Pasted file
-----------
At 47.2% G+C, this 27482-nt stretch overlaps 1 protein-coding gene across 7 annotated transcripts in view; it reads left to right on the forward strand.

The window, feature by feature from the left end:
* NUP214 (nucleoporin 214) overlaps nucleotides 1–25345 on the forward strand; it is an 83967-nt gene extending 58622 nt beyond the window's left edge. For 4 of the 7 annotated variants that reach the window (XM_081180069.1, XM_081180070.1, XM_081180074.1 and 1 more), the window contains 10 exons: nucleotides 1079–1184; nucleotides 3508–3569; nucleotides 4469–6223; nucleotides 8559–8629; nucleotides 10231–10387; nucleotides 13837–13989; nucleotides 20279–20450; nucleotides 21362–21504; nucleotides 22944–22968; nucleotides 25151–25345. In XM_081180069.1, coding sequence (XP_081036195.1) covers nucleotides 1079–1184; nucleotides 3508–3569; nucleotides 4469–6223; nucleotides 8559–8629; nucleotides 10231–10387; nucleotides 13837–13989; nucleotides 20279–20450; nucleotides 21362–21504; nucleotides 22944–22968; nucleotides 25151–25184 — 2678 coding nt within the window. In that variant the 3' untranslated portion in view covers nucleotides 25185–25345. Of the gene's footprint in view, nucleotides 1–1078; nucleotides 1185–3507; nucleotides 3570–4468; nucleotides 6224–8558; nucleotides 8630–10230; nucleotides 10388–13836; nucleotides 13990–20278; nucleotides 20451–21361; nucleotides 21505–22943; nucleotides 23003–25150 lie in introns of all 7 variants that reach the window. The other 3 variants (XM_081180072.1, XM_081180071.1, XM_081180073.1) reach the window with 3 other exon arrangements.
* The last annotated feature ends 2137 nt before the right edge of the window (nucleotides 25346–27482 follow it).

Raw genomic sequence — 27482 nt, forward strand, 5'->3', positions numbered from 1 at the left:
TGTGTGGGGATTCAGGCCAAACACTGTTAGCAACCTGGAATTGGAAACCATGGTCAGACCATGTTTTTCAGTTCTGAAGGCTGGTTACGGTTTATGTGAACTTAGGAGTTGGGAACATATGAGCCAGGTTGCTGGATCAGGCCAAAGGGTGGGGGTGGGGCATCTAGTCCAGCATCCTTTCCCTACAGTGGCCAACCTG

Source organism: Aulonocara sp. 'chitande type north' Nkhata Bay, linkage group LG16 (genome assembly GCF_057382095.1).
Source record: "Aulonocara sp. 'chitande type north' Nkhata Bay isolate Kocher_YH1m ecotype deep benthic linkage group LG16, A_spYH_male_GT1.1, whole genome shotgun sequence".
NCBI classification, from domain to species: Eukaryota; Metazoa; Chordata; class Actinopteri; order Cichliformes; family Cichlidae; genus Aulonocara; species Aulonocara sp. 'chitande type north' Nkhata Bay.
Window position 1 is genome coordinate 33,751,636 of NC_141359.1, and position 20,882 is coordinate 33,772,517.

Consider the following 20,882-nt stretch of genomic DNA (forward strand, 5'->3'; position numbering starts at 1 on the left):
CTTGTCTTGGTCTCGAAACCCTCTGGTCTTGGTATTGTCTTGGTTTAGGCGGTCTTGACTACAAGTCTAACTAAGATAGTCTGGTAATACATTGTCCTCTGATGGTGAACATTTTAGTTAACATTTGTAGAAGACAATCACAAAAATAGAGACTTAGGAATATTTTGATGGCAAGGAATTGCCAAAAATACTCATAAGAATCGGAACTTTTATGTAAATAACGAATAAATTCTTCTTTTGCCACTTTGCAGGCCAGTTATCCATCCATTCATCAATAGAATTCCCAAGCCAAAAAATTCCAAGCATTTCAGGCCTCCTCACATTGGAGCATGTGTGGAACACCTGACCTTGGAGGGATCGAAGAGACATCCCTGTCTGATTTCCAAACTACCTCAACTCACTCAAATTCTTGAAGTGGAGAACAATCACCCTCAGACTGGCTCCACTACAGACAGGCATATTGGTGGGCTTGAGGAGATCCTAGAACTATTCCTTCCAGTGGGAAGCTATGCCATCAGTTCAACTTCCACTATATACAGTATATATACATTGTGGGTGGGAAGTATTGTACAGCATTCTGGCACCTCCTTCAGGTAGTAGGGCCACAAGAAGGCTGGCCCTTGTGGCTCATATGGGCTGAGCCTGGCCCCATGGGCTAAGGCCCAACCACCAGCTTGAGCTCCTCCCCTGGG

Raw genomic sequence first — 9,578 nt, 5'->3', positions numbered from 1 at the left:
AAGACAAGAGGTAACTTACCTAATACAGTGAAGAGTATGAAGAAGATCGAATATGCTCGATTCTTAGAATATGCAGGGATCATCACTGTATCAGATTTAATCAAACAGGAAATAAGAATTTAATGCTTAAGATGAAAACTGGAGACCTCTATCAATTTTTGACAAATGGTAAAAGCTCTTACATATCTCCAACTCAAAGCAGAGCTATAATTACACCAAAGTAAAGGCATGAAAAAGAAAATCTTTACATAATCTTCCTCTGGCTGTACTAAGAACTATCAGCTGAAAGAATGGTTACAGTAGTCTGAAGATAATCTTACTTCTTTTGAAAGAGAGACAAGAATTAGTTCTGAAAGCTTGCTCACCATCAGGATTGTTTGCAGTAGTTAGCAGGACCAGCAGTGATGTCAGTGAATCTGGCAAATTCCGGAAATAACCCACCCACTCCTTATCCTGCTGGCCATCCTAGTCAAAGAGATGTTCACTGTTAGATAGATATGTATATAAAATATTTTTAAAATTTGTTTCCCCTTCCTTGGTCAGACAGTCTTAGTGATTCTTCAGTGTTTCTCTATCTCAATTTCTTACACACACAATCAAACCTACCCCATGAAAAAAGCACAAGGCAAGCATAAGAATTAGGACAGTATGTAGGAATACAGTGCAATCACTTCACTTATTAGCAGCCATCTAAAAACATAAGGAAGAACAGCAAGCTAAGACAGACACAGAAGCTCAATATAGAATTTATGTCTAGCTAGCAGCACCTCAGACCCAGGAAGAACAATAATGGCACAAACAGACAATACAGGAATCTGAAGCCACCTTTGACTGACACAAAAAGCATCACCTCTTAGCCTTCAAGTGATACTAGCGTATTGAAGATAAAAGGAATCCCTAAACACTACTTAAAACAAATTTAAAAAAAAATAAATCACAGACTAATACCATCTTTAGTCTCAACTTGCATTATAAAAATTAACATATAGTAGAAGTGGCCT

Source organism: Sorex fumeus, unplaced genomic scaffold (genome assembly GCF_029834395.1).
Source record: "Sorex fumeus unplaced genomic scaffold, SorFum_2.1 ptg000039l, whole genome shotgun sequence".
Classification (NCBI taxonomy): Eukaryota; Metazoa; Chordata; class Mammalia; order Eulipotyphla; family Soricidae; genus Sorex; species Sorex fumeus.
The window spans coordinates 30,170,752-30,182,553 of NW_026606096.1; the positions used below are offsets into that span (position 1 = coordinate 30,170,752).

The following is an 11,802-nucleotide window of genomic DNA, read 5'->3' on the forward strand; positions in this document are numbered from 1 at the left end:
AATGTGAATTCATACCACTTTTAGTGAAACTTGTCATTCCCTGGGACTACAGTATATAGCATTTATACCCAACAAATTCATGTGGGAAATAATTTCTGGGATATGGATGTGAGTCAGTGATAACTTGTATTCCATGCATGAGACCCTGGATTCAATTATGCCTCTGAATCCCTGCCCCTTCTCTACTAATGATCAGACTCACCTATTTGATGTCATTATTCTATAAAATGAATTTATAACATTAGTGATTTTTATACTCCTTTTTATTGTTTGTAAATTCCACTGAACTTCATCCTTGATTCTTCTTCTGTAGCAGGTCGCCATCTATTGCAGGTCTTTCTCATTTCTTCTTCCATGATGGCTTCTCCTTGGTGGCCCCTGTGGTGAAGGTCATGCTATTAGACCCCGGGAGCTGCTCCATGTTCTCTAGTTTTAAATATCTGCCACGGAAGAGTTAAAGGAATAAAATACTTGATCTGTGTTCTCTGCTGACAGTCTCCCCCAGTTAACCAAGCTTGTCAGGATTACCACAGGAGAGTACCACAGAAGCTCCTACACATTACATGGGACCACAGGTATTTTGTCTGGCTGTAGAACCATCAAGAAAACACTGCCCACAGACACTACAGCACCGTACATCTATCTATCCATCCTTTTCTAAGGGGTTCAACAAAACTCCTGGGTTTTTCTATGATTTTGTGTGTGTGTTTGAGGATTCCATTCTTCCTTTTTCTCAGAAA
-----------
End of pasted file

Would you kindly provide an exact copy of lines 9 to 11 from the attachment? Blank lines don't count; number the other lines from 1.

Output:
NCBI classification, from domain to species: Eukaryota; Metazoa; Chordata; class Actinopteri; order Cichliformes; family Cichlidae; genus Aulonocara; species Aulonocara sp. 'chitande type north' Nkhata Bay.
Window position 1 is genome coordinate 33,751,636 of NC_141359.1, and position 20,882 is coordinate 33,772,517.

Consider the following 20,882-nt stretch of genomic DNA (forward strand, 5'->3'; position numbering starts at 1 on the left):